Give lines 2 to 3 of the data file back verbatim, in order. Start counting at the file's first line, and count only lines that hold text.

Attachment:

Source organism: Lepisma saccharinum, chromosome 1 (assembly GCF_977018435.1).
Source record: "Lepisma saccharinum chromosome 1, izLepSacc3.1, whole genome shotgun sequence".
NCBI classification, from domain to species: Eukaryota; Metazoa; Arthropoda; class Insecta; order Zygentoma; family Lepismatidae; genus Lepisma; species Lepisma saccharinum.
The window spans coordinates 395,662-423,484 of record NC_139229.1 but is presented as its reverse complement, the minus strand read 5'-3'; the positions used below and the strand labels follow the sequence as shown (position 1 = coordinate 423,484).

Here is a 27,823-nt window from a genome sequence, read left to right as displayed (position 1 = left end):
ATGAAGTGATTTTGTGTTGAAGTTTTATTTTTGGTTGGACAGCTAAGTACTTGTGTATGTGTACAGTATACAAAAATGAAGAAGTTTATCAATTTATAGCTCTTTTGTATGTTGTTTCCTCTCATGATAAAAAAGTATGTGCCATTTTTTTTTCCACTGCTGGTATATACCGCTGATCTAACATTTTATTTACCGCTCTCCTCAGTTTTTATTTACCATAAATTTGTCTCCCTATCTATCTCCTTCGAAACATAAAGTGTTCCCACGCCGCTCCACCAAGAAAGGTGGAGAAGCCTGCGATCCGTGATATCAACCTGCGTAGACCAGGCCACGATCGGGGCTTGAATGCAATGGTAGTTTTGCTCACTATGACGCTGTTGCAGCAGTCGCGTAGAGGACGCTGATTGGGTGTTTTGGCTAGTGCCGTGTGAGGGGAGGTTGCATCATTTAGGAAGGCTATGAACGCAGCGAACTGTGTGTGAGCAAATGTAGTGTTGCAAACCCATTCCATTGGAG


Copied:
Source record: "Lepisma saccharinum chromosome 1, izLepSacc3.1, whole genome shotgun sequence".
NCBI classification, from domain to species: Eukaryota; Metazoa; Arthropoda; class Insecta; order Zygentoma; family Lepismatidae; genus Lepisma; species Lepisma saccharinum.